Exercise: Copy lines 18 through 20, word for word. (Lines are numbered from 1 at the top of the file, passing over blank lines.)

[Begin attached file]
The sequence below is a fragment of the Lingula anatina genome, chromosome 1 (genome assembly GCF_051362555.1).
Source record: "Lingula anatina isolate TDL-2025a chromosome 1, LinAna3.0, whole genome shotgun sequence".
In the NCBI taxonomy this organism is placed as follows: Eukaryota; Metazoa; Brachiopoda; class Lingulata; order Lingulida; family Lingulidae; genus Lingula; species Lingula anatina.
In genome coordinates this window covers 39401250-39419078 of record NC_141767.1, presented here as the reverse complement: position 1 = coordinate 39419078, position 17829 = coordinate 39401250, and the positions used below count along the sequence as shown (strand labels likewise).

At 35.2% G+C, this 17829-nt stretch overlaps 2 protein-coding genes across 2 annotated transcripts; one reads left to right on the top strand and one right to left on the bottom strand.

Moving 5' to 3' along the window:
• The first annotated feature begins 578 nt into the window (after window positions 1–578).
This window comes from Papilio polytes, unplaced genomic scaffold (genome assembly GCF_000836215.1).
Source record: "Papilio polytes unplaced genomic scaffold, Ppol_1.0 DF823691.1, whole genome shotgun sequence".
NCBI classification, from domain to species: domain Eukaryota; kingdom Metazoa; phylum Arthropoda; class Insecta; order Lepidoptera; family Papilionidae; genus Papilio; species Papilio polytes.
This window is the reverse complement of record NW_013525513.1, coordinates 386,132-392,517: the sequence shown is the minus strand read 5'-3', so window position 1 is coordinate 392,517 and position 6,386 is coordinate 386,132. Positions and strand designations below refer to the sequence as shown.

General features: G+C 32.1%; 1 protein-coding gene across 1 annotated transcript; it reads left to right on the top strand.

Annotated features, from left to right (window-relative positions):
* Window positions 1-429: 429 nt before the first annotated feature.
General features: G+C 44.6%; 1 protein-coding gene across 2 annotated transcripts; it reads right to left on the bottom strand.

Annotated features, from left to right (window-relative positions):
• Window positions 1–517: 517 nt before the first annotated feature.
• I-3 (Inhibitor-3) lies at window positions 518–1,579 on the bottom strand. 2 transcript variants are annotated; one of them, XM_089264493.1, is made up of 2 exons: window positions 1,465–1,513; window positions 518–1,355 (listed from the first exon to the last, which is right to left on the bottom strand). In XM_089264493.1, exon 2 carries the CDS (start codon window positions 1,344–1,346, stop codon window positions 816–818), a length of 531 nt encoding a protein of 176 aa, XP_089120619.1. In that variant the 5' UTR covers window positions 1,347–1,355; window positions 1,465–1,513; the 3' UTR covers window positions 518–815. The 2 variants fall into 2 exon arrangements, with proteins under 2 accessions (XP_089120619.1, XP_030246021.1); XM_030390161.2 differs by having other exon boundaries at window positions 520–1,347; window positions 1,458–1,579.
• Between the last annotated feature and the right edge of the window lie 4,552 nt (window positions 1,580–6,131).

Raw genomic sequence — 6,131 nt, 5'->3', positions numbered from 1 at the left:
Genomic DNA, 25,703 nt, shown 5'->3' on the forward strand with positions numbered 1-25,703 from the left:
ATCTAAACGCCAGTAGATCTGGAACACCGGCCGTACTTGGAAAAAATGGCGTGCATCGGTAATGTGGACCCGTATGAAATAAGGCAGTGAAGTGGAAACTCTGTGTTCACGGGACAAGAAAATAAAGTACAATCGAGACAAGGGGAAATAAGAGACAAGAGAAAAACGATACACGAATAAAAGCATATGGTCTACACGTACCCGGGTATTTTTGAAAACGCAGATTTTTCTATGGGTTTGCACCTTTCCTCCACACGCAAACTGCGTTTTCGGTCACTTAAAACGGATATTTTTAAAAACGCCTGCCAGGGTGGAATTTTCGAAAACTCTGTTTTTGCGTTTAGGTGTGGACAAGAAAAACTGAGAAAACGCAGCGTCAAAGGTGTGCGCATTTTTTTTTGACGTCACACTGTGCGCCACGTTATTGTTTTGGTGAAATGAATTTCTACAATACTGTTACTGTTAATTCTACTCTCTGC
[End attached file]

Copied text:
• I-3 (Inhibitor-3) lies at window positions 518–1,579 on the bottom strand. 2 transcript variants are annotated; one of them, XM_089264493.1, is made up of 2 exons: window positions 1,465–1,513; window positions 518–1,355 (listed from the first exon to the last, which is right to left on the bottom strand). In XM_089264493.1, exon 2 carries the CDS (start codon window positions 1,344–1,346, stop codon window positions 816–818), a length of 531 nt encoding a protein of 176 aa, XP_089120619.1. In that variant the 5' UTR covers window positions 1,347–1,355; window positions 1,465–1,513; the 3' UTR covers window positions 518–815. The 2 variants fall into 2 exon arrangements, with proteins under 2 accessions (XP_089120619.1, XP_030246021.1); XM_030390161.2 differs by having other exon boundaries at window positions 520–1,347; window positions 1,458–1,579.
• Between the last annotated feature and the right edge of the window lie 4,552 nt (window positions 1,580–6,131).

Raw genomic sequence — 6,131 nt, 5'->3', positions numbered from 1 at the left: